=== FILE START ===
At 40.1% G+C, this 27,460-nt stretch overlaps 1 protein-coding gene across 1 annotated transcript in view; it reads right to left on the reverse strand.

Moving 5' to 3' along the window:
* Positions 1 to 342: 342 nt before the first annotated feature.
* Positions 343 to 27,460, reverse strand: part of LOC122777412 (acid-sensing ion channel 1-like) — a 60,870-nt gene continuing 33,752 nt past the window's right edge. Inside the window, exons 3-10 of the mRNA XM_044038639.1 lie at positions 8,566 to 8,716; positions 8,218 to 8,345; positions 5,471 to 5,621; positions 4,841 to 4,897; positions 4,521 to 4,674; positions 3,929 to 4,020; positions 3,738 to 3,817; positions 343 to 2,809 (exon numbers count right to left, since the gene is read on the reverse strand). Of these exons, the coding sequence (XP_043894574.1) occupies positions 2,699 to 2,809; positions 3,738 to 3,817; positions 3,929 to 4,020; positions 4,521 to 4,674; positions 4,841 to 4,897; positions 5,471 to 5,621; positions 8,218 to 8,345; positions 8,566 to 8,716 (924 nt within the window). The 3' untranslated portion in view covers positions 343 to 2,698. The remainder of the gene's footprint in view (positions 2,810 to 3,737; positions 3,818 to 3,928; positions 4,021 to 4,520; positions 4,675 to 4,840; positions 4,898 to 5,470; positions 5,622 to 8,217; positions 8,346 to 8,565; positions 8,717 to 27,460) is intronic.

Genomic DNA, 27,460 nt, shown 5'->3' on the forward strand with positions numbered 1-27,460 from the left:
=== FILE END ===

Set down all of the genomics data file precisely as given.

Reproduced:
At 40.1% G+C, this 27,460-nt stretch overlaps 1 protein-coding gene across 1 annotated transcript in view; it reads right to left on the reverse strand.

Moving 5' to 3' along the window:
* Positions 1 to 342: 342 nt before the first annotated feature.
* Positions 343 to 27,460, reverse strand: part of LOC122777412 (acid-sensing ion channel 1-like) — a 60,870-nt gene continuing 33,752 nt past the window's right edge. Inside the window, exons 3-10 of the mRNA XM_044038639.1 lie at positions 8,566 to 8,716; positions 8,218 to 8,345; positions 5,471 to 5,621; positions 4,841 to 4,897; positions 4,521 to 4,674; positions 3,929 to 4,020; positions 3,738 to 3,817; positions 343 to 2,809 (exon numbers count right to left, since the gene is read on the reverse strand). Of these exons, the coding sequence (XP_043894574.1) occupies positions 2,699 to 2,809; positions 3,738 to 3,817; positions 3,929 to 4,020; positions 4,521 to 4,674; positions 4,841 to 4,897; positions 5,471 to 5,621; positions 8,218 to 8,345; positions 8,566 to 8,716 (924 nt within the window). The 3' untranslated portion in view covers positions 343 to 2,698. The remainder of the gene's footprint in view (positions 2,810 to 3,737; positions 3,818 to 3,928; positions 4,021 to 4,520; positions 4,675 to 4,840; positions 4,898 to 5,470; positions 5,622 to 8,217; positions 8,346 to 8,565; positions 8,717 to 27,460) is intronic.

Genomic DNA, 27,460 nt, shown 5'->3' on the forward strand with positions numbered 1-27,460 from the left: